The Irregular Memory
By Ann Richardson

The following is an excerpt from The Granny Who Stands on Her Head: Reflections on growing older

Conversations with my husband often go something like this:

“I saw that nice guy just now in the supermarket and said hello.”

“What guy?”

“You know, the one we met last summer on a boat – he was tall and very nice. He had a wife with red hair and I think there was a small dog.”

 “‘Oh, yes, that guy. He was very nice. Are they living near here now?”


“Shall we go see that film that is on down the road?”

“What film?”

“‘You know, the one that was made by the same guy as that terrific film that made us laugh out loud.“

“Oh, yes, good idea. What time is it on?”

How many conversations take place among older couples that sound something like that?  Never a name in sight – or any that really help. Anyone from outside would be baffled. Yet we often know what we are talking about. These conversations can be annoying, as we don’t always get the connection we want. And they can, of course, go on a lot longer, but this seems enough to demonstrate the idea.

But they are not the real problem. What really bothers me is when I can’t remember the really important facts that I should have at my fingertips. I am not talking about who was President in 1953 or what is the capital of Switzerland. No, it is all those little personal facts that you ought to remember but can’t. And it can get you into trouble if you aren’t careful.

When we were younger, my friends had husbands and children and you could generally remember their names. I had met them, after all, and knew something about them. I could picture them in my mind. But now they have grandchildren who I’ve never met. They’ve talked loads about them, of course, but my memory isn’t what it was and I lack the visual framework. It is so hard to keep up. How many grandchildren did they have? From their son or their daughter? And wasn’t there one with a problem, but which one and what was the issue?

You meet for the occasional chat and try to re-make contact. Didn’t this friend have a daughter with twin boys? Or was that someone else? Were they born a long time ago or are they still small? Time goes so fast, they are probably older than I think.

Well, I can usually find a way of saying “I’m sorry, but I can’t remember the names of your grandchildren”, which gives leeway for them to offer number, age and gender. And which child had what grandchildren when. Sorting that out will get you back on track.

But there is more. Take their grown-up children, whose lives I have heard a lot about over the years, but I haven’t seen them for ages. Sometimes, there is a vague memory that there was some problem in the past that I was told about. Was there a son with a messy marital problem – did they get divorced or sort it out?  Or was it the daughter? I should know, but it has completely gone from my head.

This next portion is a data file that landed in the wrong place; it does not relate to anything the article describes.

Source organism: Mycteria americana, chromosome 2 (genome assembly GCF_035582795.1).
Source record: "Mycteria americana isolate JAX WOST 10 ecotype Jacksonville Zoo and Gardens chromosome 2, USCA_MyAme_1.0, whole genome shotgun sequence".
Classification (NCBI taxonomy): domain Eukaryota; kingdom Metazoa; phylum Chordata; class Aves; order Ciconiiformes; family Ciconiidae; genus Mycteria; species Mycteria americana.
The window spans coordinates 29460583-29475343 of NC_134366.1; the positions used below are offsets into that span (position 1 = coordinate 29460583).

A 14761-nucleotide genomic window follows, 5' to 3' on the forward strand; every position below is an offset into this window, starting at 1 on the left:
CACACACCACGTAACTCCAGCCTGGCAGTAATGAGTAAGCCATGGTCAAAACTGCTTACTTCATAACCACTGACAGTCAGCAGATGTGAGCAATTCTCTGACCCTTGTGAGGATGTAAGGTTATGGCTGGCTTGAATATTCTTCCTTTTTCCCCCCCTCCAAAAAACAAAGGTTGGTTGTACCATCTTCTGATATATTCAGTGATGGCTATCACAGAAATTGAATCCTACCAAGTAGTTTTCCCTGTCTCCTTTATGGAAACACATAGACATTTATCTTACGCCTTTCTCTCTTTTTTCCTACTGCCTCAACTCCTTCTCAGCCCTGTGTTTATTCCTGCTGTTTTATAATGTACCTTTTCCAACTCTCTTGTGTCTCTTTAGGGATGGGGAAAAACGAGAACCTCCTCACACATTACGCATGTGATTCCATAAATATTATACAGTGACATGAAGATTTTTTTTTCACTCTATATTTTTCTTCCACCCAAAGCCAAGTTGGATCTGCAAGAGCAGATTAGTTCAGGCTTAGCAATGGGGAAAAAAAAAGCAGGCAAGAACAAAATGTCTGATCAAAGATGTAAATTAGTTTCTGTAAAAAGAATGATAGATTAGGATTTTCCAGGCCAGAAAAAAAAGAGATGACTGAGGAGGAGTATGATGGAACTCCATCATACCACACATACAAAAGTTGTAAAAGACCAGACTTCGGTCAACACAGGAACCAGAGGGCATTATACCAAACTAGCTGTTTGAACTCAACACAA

Or was it a work problem? Did the daughter get fired or made redundant? Little details can be very important. It looks thoughtless to have forgotten. Perhaps I can get by with “How is that son of yours getting on?” and hope that covers all contingencies. With luck, I won’t have to reveal my forgetfulness.

But then comes the killer. We might be friends with an older couple who we don’t see often, and I can’t for the life of me remember whose parents are still alive. I can’t say “How’s your father doing?” if he died two years ago in difficult circumstances, which they told me all about. But I also don’t want to offer condolences if the man is in rude health.

Two people means four parents. Oh dear. And this does matter to people. It’s not like the names of grandchildren. This happens more often than I want to think. I’ve never found a good solution, aside from keeping the conversation going long enough and hoping it comes up naturally. Sometimes, a friend will say “After my father died…”. And I breathe a big sigh of relief.

One should really keep a notebook for all such information – little lists of children, grandchildren and what they are all up to. And definitely the deaths of parents. It would make conversations a whole lot easier.

But there is a very good chance that my friends have the same problem as I do.


About the Author

Ann Richardson has been writing books for many years on differing subjects. Her most recent book is about why she likes being old and is partly a memoir. She lives in London with her husband of over 55 years.  Her website is


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